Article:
Medical technologies and discoveries are continually changing the landscape of medicine and the delivery of care. The health care environment demands that physicians remain cognizant and adaptable to new developments in order to provide the most effective care. There are times when the clinic or hospital must adjust to external factors in order to maintain proper patient care. Factors such as emergencies, inclement weather, office staff leave, malfunctioning equipment, or hospital or healthcare policies episodically disrupt the delivery of care. Sometimes these disruptions lead to improvement in care, but at other times, the storm needs to be weathered while maintaining proper patient care.


Medicine changes all the time. Surgical techniques and equipment change all the time. The good doctor works to keep up to date with new findings, innovative research, and emerging theories at all times. Learning continues the moment when a physician graduates from training. The good doctor strives toward perfection, but all the while understands that they will never attain it. These days, physicians are required to demonstrate that they are involved in projects actively looking at improving the delivery of patient care. These activities may be related to medical research, patient safety initiatives, and practice management projects. Even after the day that you have graduated, you should never stop learning. Continuing medical education, professional development, board certification, teaching, journal clubs, scientific meetings, and on-line tutorials are mechanisms by which good doctors engage in self-improvement.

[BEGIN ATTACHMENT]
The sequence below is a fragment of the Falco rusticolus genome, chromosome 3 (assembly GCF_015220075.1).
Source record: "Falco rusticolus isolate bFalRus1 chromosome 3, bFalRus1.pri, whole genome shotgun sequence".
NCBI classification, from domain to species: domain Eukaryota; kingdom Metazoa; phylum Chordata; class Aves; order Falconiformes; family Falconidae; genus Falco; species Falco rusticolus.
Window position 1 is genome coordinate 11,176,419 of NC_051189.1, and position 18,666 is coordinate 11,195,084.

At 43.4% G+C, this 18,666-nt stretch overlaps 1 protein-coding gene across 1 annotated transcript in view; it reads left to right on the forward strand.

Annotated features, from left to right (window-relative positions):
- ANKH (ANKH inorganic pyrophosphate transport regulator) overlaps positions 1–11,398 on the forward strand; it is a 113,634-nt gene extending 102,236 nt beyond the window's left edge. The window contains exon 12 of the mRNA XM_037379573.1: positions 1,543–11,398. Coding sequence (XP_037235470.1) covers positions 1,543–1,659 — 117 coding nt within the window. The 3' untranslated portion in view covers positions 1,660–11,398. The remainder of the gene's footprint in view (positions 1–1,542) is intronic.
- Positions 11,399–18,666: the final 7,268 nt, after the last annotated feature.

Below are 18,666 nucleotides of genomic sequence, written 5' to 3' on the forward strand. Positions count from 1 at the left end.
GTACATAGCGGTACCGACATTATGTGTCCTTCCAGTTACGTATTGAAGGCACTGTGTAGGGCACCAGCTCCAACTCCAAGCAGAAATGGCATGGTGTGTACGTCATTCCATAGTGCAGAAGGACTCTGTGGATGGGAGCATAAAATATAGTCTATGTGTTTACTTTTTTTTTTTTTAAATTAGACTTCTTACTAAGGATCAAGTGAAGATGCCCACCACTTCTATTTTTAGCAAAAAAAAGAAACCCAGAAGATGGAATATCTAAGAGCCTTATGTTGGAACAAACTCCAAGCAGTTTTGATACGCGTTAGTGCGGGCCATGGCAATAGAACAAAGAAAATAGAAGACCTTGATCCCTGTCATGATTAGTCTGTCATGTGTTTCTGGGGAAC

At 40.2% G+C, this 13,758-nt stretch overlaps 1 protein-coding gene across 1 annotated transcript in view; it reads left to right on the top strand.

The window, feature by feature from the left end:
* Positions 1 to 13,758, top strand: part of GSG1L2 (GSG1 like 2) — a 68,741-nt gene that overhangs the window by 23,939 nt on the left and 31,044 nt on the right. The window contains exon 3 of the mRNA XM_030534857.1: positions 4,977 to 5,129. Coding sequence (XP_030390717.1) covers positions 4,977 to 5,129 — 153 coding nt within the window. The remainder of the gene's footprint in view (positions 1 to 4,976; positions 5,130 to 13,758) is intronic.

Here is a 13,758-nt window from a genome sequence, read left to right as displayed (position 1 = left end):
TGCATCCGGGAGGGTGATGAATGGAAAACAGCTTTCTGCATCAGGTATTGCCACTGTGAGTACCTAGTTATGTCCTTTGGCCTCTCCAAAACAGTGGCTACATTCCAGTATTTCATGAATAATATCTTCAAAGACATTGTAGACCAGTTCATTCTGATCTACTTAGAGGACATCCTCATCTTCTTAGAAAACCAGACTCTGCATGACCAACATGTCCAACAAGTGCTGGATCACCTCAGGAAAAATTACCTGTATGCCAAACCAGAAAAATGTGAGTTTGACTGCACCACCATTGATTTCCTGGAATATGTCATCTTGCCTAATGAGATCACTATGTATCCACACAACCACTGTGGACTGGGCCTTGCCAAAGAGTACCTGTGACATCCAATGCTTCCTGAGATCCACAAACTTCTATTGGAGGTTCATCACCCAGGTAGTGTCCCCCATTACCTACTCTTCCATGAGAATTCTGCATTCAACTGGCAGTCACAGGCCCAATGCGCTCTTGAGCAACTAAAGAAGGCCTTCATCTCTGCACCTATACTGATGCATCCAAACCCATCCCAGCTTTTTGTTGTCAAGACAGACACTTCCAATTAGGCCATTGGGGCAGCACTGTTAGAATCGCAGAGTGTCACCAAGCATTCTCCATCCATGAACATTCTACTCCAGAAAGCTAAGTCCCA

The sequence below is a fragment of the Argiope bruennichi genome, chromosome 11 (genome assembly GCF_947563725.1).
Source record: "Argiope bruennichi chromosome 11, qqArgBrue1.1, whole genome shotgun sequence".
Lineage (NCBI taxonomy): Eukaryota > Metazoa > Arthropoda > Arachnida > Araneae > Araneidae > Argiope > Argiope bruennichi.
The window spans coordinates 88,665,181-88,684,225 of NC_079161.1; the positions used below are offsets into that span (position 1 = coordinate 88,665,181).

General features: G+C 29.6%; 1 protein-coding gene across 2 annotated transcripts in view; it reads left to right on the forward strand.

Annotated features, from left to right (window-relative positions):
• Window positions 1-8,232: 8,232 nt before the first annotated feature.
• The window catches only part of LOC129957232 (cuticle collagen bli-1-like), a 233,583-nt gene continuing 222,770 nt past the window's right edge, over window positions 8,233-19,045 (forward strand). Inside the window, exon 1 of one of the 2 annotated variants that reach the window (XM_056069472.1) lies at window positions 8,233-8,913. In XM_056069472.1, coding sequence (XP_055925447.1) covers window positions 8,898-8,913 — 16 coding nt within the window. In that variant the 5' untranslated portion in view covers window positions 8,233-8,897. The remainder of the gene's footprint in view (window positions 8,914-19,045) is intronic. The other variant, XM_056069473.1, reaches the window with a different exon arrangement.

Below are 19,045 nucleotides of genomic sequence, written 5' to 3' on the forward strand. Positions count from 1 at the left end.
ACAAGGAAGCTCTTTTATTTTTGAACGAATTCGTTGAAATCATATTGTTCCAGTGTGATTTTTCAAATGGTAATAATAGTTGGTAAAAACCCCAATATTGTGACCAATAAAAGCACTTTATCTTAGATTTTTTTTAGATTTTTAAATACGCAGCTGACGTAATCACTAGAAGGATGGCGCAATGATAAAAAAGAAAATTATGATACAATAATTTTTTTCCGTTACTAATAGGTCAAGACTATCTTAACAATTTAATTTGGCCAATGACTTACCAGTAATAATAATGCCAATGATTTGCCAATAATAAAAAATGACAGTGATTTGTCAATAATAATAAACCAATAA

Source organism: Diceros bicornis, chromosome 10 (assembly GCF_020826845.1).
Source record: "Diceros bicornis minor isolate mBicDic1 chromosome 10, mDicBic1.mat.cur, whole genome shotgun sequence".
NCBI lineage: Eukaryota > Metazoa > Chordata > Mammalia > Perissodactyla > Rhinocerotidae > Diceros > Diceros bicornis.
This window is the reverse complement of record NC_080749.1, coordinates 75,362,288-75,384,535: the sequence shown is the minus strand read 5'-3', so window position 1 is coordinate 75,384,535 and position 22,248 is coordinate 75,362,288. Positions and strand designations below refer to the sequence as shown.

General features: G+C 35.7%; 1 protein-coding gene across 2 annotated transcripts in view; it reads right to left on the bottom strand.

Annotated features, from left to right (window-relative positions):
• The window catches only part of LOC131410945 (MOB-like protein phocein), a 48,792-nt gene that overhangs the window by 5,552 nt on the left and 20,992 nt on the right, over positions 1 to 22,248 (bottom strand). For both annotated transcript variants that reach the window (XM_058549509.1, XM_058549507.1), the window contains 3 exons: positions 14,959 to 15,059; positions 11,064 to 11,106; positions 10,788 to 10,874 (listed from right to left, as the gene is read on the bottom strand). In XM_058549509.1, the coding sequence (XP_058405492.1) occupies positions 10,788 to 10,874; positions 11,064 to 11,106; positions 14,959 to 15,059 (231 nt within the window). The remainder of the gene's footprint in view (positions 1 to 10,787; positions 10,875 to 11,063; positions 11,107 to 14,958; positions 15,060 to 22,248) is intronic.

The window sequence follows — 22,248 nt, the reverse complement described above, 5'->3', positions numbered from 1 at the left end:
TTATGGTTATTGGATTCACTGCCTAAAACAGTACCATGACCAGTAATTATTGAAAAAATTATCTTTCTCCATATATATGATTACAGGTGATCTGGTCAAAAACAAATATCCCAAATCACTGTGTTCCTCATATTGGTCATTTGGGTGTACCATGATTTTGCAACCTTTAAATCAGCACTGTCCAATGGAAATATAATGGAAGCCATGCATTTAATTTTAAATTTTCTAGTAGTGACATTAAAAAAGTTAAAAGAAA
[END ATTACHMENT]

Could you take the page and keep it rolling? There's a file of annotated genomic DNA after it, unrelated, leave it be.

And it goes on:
Passion and enthusiasm, when forthright, is infectious. Patients recognize this straight away as one of the attributes of good doctors. Patients are able to feel whether physicians love their work. If you love the practice of medicine and surgery with its perils and pitfalls, you hold an important puzzle piece of being a good doctor. Patients are drawn to those dedicated to improving the lives of others and spending long hours in teaching, healing, or medical discovery. Although this puzzle piece may be easy to hold, it is deceivingly easy to lose. Good doctors have such high levels of industry and altruism, yet at the end of the day, physicians and surgeons are humans just like our patients. Good doctors need to understand that they are equally as vulnerable to discomfort and disease as their patients. Through strong work ethic and the ability to delay gratification, physicians can lose passion in their work and burnout. Doctors must be careful to recognize the propensity for burnout and prevent it. It is essential for physicians to be able to have time to sleep, eat, play and recreate in a healthful way. A healthy balance can fuel love and passion.